When I was invited to attend a preview of Voyage to the Deep, an interactive children's' exhibition based on a fantasy submarine world at the National Maritime Museum I was a little bit excited......OK I was really excited.
I love activities with my two little munchkins but I love it even more when I know that they are going to be learning at the same time as having a heap of fun. Best of all it was in a fully interactive environment where role playing was a must!
Using the classic Jules Verne's novel Twenty Thousand Leagues Under the Sea written almost 150 years ago depicting the tale of Captain Nemo and his submarine Nautilus, Voyage of the Deep has created a fantastical underwater world where adventure and discovery go hand in hand.
Using the fantasy of the novel with real submarines and modern deep-sea research, kids (and adults alike) are in for a real treat as they discover what it is really like to live and work under the deep blue sea.
On arrival we were shown into the exhibition where we entered into a deep under sea world complete with a fully interactive deep-sea replica steampunk submarine. We were in for the ultimate underwater adventure and we didn't even have to get wet!
Whilst discovering the mysteries of the deep I had real trouble pulling my children away from the fully interactive screen at the helm of the wheel of the steampunk submarine as they laughed and giggled diving us deeper and deeper into the murky waters trying to avoid any collisions with the creatures that lurk beneath. There imaginations were working overtime and they had everything they needed to bring their role play to life.
I was given the title of designated first mate (captain 1 and captain 2 were already taken!) and had the duty of peering up the periscopes to make sure the giant squid was not chasing us and calling out "ahoy there" on demand.
As we made our way down the submarine we took an interactive quiz listening to various under water noises and discovering what animal or machine would make such a noise before moving on to the underwater organ. Boy was this a winner with my 2 year old! I really need one of those in my house.
It was time for discovery as we searched the nearby sunken shipwreck for treasures and discussed how we could make a treasure map with "X" marks the spot when we got home.
Back onto the submarine and it appeared my fellow shipmates were a bit tired after all this hard work and it was time to take a nap in the sailors' quarters. Too bad there was no room for mum! Obviously feeling refreshed my girls took a slide down the submarine's squid tentacle slippery dip before heading to the kelp forest where we searched for signs of sea life.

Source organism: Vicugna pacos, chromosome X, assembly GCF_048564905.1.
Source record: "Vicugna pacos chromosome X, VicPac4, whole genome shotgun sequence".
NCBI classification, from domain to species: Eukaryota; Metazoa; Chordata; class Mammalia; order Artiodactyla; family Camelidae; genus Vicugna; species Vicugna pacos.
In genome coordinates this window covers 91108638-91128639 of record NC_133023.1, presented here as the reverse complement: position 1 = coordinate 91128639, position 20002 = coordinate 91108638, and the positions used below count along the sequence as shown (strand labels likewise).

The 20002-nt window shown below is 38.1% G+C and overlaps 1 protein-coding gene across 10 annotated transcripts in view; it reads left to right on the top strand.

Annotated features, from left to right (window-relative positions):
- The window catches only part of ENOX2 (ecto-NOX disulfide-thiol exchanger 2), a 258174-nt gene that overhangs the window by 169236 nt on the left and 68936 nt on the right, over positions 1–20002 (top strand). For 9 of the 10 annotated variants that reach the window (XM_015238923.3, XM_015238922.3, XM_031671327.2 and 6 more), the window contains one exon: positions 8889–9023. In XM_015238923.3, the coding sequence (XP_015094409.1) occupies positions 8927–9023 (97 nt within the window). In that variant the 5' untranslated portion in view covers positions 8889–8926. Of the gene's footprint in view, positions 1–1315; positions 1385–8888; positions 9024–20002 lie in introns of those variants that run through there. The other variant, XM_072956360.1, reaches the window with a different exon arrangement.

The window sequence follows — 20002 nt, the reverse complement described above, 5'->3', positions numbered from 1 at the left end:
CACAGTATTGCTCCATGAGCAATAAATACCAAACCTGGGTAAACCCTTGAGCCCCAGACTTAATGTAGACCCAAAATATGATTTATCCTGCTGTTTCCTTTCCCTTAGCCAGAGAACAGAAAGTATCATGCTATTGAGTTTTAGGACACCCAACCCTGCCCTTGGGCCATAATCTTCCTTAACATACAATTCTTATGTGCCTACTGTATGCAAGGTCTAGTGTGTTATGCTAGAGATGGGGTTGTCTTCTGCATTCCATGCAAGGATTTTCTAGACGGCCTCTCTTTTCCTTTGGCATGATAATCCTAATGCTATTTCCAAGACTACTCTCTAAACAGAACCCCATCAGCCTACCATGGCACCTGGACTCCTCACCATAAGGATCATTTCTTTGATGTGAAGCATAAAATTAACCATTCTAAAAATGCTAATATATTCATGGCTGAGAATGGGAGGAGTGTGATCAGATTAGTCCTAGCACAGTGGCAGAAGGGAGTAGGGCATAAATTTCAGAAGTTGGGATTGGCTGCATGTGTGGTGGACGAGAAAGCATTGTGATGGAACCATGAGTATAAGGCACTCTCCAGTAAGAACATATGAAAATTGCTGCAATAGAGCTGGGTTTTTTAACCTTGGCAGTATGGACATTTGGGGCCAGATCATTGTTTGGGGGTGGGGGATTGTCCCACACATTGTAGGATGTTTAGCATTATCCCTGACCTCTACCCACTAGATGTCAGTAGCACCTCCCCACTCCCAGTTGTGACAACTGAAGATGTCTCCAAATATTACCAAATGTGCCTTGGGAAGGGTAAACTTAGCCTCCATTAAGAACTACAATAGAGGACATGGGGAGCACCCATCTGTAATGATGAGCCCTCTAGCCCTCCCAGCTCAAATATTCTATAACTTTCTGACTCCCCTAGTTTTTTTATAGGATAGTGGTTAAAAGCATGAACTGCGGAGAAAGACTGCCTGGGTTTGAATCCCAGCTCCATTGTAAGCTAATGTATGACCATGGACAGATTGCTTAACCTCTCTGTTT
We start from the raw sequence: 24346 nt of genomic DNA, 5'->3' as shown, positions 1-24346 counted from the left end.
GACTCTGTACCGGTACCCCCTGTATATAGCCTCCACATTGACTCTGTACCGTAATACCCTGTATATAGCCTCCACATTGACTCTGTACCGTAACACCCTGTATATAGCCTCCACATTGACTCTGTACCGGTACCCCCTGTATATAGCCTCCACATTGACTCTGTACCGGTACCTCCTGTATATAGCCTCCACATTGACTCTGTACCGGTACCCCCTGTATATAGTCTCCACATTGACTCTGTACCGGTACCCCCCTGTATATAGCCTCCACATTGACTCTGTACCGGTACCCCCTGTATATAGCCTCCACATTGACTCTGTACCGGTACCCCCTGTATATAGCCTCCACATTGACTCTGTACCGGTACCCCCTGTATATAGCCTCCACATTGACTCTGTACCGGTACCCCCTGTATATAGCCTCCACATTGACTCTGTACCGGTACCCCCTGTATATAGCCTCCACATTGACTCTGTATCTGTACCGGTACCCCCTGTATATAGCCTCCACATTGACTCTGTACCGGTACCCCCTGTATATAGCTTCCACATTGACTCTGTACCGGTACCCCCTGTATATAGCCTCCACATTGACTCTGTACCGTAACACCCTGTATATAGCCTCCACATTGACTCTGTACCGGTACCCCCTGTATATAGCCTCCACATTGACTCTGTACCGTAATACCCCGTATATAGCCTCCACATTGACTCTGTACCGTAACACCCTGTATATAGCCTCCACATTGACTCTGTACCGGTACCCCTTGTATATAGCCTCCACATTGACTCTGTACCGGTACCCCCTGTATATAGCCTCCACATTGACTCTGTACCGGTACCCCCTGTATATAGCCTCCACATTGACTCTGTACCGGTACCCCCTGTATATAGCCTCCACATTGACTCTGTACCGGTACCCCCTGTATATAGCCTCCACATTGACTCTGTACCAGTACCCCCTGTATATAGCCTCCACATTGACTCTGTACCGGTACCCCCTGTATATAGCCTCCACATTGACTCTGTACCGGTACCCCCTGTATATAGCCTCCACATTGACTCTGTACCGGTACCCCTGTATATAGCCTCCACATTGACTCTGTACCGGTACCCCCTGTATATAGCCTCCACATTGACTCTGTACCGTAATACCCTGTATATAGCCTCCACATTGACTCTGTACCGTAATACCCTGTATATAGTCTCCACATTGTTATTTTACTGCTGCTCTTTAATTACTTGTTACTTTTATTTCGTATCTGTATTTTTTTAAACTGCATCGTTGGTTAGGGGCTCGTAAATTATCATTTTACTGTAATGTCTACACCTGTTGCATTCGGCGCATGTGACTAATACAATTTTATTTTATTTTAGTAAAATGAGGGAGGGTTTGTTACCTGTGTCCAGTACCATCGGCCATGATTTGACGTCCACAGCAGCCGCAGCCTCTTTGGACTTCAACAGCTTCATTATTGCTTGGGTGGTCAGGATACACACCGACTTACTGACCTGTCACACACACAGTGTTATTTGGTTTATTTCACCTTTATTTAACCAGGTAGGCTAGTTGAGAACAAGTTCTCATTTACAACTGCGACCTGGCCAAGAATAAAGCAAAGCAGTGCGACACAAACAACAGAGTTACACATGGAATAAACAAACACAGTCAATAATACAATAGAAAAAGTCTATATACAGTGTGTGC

We finished our adventure with a relaxing boat row in the octopus' garden where my five year old declared "I wish I had a submarine".
You can also discover ghost nets, aquanauts and marine snow. See the school of jellyfish made from fishing line, feel the weight of deep-sea diving boots and decide whether you could live and work under water.
Voyage to the Deep at the National Maritime Museum is located in Darling Harbour and is on NOW until 27 April 2015.< This was a great day out for the whole family where interactive play is a major contributor to a full day of fun sparking curiosity and imagination. It opened up so many lines of conversations between my girls and they were so busy playing they didn't even realise they were learning at the same time.
Aimed at children 12 and under, Voyage to the Deep encourages learning through interaction. If you are after a hands-on experience with opportunities for your children to touch, explore and play then this is for you. There is even a special guide for grown ups!
Whilst you are there check out the new Mini Mariners Play area, an interactive gallery space for children 0-5 years. Let your little ones take an imaginative journey from the sandy seashore to under the sea with themed free play games, activities and displays especially designed to stimulate your child's growing min and inspire their curiosity. This is free with your museum entry.
The Australian Maritime Museum also has a real submarine, HMAS Onslow, located just outside the main entrance. You can check it out with your Big Ticket (family pass $70). Please note the submarine closes at 4pm daily.
And with handy facilities like a takeaway kiosk, cafe, picnic benches and harbour-side wharf area, the Australian National Maritime Museum is hard to beat for summer fun with the kids.
Voyage to the Deep is on NOW until 27 April 2015 and runs from 9.30am to 5.00pm daily. (extended to 6pm in January)